Once veterinary technicians and the veterinarian come in, continue to advocate for your cat and their comfort. Explain to clinic staff that you want the appointment to go at your cat's pace and that your goal is to prioritize their comfort. Be sure that you have conversations in advance with your vet about what kind of stress your cat is experiencing. Increasingly, veterinarians and veterinary professionals understand this.

Bring your cat's comfort items

Try to make vet visits as fun and comfortable as possible for your cat. Bring familiar and comforting things for your cat. Metal exam tables are easy to sterilize, but they are slippery, and most cats are uncomfortable or scared of them. Even if clinics have towels to put down those easily slip, which is uncomfortable for cats.


Bringing a non-skid bathmat or yoga mat can help to make the exam more comfortable. You can also bring a blanket or small cat bed that your cat finds comforting as this can make the exam room more comfortable for your cat. You'll also want to be sure to bring plenty of your cat's favorite treats. You can also use cat pheromone sprays in your cat's carrier, blankets, and anything else you bring to the clinic to help your cat relax.

Bring your cat's favorite treats.
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Bring cat activities to the vet visit

While waiting for the examination to begin, and during times when your vet isn't directly working with your cat, it's helpful to bring activities for your cat. Lickimats are small textured plastic or silicone mats that are a great way to engage and de-stress your cat during the visit. To use a lickimat, spread soft and spreadable cat treats or wet cat food onto the lickimat.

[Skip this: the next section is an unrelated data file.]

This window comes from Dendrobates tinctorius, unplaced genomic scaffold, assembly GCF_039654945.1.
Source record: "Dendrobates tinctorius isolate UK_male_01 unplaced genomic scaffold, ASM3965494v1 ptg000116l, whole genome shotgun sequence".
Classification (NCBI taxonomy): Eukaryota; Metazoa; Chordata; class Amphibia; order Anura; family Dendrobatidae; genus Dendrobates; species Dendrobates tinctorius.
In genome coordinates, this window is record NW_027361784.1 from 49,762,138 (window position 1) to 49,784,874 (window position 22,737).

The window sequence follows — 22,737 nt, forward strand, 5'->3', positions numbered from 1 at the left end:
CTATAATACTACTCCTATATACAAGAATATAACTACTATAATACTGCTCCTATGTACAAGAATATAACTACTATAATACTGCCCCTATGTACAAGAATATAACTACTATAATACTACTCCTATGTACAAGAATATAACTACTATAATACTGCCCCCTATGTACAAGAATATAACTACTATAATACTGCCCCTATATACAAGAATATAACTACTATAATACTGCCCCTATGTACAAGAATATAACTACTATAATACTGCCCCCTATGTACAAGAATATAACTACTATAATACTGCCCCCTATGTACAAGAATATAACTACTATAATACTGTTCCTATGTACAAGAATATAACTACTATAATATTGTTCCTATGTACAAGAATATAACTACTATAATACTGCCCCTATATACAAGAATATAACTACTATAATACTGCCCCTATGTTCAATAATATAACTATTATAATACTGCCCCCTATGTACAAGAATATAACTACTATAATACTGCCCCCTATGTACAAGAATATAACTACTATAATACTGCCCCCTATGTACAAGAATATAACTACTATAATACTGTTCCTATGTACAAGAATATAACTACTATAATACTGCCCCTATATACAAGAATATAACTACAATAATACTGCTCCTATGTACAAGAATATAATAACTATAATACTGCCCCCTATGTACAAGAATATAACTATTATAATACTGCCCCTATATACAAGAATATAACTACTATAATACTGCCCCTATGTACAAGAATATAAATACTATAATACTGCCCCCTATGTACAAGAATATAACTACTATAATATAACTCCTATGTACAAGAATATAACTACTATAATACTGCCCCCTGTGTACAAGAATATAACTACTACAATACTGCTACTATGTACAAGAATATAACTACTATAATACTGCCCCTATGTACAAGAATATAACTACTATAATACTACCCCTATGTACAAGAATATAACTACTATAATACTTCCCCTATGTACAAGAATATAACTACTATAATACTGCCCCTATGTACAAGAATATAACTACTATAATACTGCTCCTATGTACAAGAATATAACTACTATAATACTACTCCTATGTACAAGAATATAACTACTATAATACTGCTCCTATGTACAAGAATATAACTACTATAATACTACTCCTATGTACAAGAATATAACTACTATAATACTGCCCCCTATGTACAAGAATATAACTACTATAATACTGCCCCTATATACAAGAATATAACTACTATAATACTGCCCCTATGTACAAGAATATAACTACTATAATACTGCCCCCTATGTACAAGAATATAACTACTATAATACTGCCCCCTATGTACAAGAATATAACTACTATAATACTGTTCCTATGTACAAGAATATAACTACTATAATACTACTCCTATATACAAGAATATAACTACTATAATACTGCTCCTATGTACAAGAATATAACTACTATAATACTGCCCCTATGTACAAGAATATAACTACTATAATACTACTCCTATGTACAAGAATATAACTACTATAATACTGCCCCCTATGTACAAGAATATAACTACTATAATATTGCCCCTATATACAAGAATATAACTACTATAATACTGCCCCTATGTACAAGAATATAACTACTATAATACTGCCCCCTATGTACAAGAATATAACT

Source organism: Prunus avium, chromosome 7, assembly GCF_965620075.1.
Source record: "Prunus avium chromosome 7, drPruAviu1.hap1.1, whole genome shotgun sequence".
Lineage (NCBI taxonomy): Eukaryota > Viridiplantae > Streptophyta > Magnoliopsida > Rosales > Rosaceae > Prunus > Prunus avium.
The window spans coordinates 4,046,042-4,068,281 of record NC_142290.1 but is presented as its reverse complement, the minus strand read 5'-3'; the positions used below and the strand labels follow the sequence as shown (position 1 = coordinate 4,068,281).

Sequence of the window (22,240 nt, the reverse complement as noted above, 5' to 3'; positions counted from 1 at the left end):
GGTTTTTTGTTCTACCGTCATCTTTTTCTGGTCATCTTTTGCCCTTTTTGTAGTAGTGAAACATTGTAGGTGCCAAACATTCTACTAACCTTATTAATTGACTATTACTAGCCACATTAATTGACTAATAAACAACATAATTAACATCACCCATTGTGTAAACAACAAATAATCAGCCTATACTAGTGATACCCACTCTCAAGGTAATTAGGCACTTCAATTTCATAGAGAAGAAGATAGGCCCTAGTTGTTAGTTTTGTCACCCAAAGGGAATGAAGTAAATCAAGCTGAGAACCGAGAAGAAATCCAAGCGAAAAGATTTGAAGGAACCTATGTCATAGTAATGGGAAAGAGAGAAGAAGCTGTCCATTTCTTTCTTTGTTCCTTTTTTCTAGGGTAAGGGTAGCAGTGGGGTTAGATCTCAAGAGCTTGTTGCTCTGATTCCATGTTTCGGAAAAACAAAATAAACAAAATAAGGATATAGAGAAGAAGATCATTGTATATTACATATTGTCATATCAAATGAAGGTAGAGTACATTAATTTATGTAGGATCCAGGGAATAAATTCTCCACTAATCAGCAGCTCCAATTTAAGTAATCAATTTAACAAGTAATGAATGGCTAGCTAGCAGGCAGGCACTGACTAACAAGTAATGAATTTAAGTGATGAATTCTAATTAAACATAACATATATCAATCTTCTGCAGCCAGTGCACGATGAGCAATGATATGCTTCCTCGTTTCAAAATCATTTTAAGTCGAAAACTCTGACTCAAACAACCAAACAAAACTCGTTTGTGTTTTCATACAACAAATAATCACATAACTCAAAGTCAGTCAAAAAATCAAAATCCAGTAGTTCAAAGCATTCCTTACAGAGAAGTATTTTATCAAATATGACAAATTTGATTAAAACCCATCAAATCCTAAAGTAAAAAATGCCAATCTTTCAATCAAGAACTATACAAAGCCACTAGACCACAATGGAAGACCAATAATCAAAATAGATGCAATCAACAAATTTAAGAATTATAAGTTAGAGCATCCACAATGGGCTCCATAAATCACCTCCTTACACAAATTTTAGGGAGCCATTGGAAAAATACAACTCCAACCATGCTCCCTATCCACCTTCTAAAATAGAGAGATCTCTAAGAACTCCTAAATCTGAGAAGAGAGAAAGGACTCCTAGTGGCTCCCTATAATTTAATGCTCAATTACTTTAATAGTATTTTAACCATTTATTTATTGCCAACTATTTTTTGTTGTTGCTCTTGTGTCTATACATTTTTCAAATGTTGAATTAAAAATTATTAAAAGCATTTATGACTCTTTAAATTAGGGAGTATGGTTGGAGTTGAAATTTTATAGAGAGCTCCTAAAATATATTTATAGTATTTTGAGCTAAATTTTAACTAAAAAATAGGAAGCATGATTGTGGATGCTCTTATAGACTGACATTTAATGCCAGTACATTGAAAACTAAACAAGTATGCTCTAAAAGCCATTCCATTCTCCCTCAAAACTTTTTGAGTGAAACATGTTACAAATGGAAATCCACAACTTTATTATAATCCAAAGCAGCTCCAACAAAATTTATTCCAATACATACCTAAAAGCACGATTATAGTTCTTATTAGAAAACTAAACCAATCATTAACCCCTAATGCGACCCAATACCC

Cats can use lickimats to redirect themselves while they are waiting in the exam room, during some parts of the examination, and even while they are getting vaccinations. Licking at the mat is stress relieving for cats and provides them something fun to focus on during the visit. These mats also support cats with making positive associations with being at the clinic.

Finding the right vet for your new cat or kitten

If you have a shy and nervous cat or are just wanting to set your cat up for success at the vet, it's helpful to find a vet who specializes in caring for cats. Although in general, all small animal vets are qualified to treat cats, there are some vets who make cats their specialty. The American Association of Feline Practitioners is a great resource for finding a cat-specific vet.


You may also want to look into finding a Fear Free Certified clinic. Fear Free certified clinics put the emotional welfare of pets at the forefront of all interactions. These clinic practitioners are trained specifically to be aware of a cat's body language and to use fear free handling practices. The focus of fear free visits is ensuring that appointments move at the animal's pace and that they are comfortable with what is going on. This is an ideal structure for vet visits with cats.

Fear free vet visits move at the cat's pace.
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In summary

Veterinary visits can be stressful times for cats, but they don't have to be. With some preparations and planning, you can make vet visits less stressful for your cat. Plan so your cat is comfortable traveling in their carrier. Advocate for your cat's needs to make sure veterinary clinic staff will center your cat's emotional welfare and comfort during the visit. Bring your cat's favorite treats to the clinic, as well as comfort objects that will make the clinic environment softer and more comfortable. You can even bring interactive activities like lickimats and wet food to help your cat see vet visits as a fun place to be.